Perhaps Windle’s toughest competition in London came from within his own family. Not to be outdone by a World Championship semi-finalist, by the end of the week the gender of his sister’s forthcoming baby had been announced, and the boyfriend and girlfriend sitting behind me on the bus were now husband and wife to be. (Windle's older sister and her family were unable to attend.)
Three adult children in London, three major life events.
All in a week for the Windles.
“Their passions aren’t as public as track and field is,” said Windle, “but as soon as my brother got his teaching job and my sister had her first and second babies – well, everyone’s just super excited and wants to see really good things happen to everyone.”
So often the stories we write are about the hard luck kid, the one who overcomes seemingly insurmountable obstacles to reach the highest heights of the athletics world.
Drew Windle’s story is of the good luck kid, the one blessed by family – the one who knows it, appreciates it and wouldn’t trade it for anything in the world.
Gold? The good luck kid won gold the day he was born into this family, eight of whom came from across the US to support him and his London dream.
If only they could settle on a name.
“My birth name is actually Curt Andrew,” said Windle. “I’ve always gone by Drew, but I don’t think my parents have called me Drew since elementary school.”
In 2nd or 3rd grade his class was in the library where they learned about the Dewey decimal system.
One of his classmates noted that ‘Dewey’ was pretty close to ‘Drew’ and so he became ‘Dewey’ at school. But Windle never told his parents.
“My friends all came over one time and they were calling me ‘Dewey.’ ”
His surprised mother pointed out that Drew’s great-grandfather was named Dewey Hubbard.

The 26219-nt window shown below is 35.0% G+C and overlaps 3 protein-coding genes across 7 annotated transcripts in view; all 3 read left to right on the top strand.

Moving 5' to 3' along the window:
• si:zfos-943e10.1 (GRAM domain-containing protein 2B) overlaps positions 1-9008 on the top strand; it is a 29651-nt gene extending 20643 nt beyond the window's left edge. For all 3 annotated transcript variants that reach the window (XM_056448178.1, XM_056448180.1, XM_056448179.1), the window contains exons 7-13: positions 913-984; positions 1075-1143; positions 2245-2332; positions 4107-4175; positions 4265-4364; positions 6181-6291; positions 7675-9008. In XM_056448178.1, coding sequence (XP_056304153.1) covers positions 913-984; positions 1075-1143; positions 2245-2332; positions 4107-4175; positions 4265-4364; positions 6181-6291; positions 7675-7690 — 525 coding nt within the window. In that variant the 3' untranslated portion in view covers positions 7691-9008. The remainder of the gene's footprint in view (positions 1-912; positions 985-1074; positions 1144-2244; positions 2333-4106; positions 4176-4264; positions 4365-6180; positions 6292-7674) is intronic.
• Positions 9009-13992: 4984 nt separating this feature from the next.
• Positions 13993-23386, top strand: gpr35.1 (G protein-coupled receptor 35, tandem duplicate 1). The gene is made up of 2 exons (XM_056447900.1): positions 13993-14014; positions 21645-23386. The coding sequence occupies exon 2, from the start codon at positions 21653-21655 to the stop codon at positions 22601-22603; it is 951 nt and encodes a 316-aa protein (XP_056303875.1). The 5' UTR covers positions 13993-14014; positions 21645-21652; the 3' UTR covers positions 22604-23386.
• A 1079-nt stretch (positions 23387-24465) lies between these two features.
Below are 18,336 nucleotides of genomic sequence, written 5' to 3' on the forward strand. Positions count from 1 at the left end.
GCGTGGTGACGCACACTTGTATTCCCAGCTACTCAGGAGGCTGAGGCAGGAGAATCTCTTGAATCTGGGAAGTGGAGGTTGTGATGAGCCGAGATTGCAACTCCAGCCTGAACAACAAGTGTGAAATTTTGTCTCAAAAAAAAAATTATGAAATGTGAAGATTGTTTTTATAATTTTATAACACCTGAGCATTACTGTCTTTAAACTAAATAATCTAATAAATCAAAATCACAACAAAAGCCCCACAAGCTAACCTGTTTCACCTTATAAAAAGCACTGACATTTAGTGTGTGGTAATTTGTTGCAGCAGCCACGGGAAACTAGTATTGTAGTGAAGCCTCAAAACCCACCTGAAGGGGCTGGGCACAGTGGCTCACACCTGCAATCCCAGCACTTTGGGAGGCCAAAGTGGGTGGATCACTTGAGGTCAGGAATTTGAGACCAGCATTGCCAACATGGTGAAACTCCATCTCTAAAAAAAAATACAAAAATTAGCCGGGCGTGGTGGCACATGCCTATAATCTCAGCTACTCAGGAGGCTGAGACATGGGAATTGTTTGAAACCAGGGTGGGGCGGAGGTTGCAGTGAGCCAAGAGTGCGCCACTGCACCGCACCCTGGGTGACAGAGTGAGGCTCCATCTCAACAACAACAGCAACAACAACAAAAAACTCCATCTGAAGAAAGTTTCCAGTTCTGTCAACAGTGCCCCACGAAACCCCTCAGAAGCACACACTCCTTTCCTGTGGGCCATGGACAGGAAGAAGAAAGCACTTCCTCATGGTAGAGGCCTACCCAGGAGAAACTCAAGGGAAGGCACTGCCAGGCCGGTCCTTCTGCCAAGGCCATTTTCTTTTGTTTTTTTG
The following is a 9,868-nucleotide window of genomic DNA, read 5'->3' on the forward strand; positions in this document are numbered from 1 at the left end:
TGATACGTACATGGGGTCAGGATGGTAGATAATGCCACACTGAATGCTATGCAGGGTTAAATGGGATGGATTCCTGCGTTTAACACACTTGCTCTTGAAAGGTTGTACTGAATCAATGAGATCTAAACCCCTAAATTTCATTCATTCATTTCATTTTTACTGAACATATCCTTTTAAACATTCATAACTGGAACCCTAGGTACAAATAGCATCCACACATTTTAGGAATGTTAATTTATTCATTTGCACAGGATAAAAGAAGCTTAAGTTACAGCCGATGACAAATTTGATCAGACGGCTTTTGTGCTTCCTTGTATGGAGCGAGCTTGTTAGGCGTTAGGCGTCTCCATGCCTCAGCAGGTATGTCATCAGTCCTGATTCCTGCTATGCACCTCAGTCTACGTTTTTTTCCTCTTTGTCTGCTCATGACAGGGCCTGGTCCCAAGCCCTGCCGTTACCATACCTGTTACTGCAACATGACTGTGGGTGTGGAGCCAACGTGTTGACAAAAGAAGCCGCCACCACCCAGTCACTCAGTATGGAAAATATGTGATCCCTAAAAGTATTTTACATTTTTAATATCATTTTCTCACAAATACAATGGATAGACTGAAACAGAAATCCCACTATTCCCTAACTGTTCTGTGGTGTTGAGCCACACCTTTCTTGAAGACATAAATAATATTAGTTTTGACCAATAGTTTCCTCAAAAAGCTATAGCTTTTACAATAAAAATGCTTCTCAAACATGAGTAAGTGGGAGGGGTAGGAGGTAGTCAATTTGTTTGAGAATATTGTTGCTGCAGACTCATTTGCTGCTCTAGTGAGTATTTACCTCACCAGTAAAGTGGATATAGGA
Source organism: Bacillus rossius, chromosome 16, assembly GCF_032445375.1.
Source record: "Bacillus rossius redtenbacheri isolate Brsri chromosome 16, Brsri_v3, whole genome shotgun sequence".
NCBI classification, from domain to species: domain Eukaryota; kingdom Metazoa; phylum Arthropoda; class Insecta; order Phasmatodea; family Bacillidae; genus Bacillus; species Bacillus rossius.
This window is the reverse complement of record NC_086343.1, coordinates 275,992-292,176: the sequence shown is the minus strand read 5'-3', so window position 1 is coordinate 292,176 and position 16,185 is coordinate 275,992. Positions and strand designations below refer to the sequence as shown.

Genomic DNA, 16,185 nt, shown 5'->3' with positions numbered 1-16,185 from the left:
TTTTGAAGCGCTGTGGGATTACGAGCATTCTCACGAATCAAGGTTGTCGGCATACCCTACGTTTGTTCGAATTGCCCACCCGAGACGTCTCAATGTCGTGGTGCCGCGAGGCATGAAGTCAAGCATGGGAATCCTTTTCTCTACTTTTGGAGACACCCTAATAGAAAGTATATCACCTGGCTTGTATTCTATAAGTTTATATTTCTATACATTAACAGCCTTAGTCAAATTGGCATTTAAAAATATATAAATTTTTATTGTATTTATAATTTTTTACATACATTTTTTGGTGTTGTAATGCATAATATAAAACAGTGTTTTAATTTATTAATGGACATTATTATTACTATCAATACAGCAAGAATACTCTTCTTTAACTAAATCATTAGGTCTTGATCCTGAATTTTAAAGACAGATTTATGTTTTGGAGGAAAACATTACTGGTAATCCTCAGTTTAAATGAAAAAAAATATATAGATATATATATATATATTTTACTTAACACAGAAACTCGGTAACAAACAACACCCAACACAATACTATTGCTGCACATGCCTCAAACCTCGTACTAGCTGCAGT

“My Mom obviously loved the name and it stuck.”
With his own hashtag already in hand – “#RunLikeTheWindle” comes from an article title written by Ashland University in his early years on the team – Windle recently registered an LLC in that name.
“My parents, especially, took that and ran with it - it’s nothing that we created, though.”
They did, however, create the #RunLikeTheWindle buttons.
“I think they handed out probably a hundred buttons while we were in London.”
Add his own promo code for tickets for last summer’s TrackTown series and you have a young star with a considerable social media presence.
Of his two London races, Windle said, “Normally I would expect to be pretty disappointed but I was just happy to be there. It was a great experience that will prepare me for hopefully more experiences that are similar to that where I can do better next time and maybe end up with a medal.
“Sure I wish I had made the final, but it wasn’t until I watched the final and the way it played out – oh, man, that’s when I was disappointed because I realized how, if I had just run the race I had been running all year up to that point - how possible it would have been to end up with a medal.